In the name of God, the Most Gracious, the Most Merciful
I sat alone on the bench outside the women’s praying quarter of the Grand Mosque of Paris. My eyes were filled with tears. None of the more then 200 women in the mosque stood up for me. Not even one. Outside it was raining. I was in Paris in the aftermath of the Bataclan attacks. On that bench I felt very alone. It had been a very long time that I felt as alone as when I was on that bench while watching other women praying tot their God, a God that was not welcoming of an individual like me: a female imam.
How did I end up crying on a bench inside the Grand Mosque de Paris ? After hearing about the Paris attacks, which happened on Friday night - the night I gave my ‘Follow the Yellow brick road’ sermon- my first reaction was disbelief and compassion for the victims. Then a few days later I felt I needed to go to Paris. I needed to go there now, to offer my support, to attend the Friday sermon at the Grand Mosquee de Paris and to give a Moroccan present to the Sacre Coeur. I could not really afford the journey, and I had homework to do and a lot of other things. But something inside me told me that only the big things matter in Life, the rest is just there to make the big things happen. This journey was a big thing; I could not let it go past me. So I stepped into a Blabla-car and headed to Paris.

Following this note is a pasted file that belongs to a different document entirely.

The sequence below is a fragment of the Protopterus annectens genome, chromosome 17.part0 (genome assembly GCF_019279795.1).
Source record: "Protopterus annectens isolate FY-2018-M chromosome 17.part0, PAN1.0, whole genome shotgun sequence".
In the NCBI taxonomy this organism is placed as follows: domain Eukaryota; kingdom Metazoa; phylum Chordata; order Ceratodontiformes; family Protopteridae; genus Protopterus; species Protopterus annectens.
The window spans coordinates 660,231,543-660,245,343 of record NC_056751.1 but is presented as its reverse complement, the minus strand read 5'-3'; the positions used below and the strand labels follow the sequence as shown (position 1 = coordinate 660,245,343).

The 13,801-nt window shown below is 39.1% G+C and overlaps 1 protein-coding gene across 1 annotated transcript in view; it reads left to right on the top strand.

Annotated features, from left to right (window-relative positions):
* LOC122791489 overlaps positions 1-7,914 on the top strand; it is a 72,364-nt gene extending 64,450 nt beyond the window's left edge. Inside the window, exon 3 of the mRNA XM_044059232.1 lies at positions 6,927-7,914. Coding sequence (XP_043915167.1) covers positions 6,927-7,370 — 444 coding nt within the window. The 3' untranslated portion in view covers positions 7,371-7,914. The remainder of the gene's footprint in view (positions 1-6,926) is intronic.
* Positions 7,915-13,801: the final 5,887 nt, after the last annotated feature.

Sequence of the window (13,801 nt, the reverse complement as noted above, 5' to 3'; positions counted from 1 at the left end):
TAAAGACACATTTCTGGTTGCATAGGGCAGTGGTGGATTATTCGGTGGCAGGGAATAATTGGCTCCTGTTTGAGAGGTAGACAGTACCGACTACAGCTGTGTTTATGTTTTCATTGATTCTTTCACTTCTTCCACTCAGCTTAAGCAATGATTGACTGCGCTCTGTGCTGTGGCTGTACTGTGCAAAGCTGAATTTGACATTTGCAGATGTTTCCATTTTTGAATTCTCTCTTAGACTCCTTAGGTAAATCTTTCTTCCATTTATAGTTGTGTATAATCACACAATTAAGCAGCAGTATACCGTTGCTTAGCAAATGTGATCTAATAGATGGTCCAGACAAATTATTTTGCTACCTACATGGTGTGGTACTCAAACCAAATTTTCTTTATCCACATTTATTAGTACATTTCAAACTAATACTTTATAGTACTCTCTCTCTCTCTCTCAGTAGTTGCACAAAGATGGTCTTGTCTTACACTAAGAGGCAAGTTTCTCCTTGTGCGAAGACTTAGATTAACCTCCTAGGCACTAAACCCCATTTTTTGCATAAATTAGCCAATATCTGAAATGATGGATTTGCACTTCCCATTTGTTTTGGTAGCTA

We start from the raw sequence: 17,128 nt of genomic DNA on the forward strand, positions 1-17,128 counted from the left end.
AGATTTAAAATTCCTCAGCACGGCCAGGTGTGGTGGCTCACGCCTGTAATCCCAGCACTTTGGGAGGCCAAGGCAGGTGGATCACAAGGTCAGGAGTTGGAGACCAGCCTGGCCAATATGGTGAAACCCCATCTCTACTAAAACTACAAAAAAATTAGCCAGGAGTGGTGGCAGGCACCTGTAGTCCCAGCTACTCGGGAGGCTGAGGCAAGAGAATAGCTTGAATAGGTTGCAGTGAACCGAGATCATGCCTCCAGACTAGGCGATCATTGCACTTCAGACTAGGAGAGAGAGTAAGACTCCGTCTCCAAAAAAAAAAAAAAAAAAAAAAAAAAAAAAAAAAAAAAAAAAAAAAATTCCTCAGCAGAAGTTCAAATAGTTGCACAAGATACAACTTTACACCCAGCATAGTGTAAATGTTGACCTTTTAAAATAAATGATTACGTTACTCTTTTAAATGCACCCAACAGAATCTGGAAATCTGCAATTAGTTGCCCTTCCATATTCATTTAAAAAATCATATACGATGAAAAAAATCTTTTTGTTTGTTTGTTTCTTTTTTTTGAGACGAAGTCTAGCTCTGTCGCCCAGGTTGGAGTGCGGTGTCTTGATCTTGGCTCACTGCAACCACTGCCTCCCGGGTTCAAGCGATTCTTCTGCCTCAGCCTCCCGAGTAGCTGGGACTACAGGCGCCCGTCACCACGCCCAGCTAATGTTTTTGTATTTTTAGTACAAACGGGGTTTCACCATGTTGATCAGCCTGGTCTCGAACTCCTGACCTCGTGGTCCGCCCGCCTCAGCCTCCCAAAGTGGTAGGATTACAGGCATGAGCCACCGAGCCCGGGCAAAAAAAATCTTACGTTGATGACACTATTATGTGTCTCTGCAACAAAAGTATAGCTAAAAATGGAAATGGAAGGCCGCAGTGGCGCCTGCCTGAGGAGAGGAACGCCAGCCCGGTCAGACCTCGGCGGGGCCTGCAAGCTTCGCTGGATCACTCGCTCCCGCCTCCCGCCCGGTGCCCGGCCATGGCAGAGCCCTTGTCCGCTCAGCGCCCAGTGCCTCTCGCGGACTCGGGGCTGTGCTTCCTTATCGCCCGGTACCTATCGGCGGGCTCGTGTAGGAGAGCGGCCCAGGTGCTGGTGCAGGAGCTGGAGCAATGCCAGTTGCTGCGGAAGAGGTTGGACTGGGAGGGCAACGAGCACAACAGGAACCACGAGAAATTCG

The journey inside the car was a journey in itself. I was with a French guy who left Paris after the attacks to relax a bit in Holland, and two Dutch girls who had a globetrotter vibe about them and Keiko the dog (who was an exact copy of Toto, the dog from the Wizard of Oz). We talked about veganism, animal rights, Romania (the French guy lived there in his youth because of his ambassador parents), chicken behaviour (one of the girls studied chickens for her job). I learned that in Holland there are 95 chickens on every human inhabitant in Holland. 45 of those chickens are egg-laying chicks. That’s a lot. The attack at Bataclan crossed the conversation. The people in the car agreed that we are all humans and all equal and that attacks here in Europe are not more of a catastrophe then attacks in Syria or Sudan. The group I was in was already of a global thinking generation. This group, is still a minority here in Europe, but I sense it is a growing group of people who think about other people beyond their borders and who care about animals too and try to make the world a little bit better by saving on gasoline and money by doing Blabla-car journey’s and by doing jobs that could make animal and human life a little better in the future.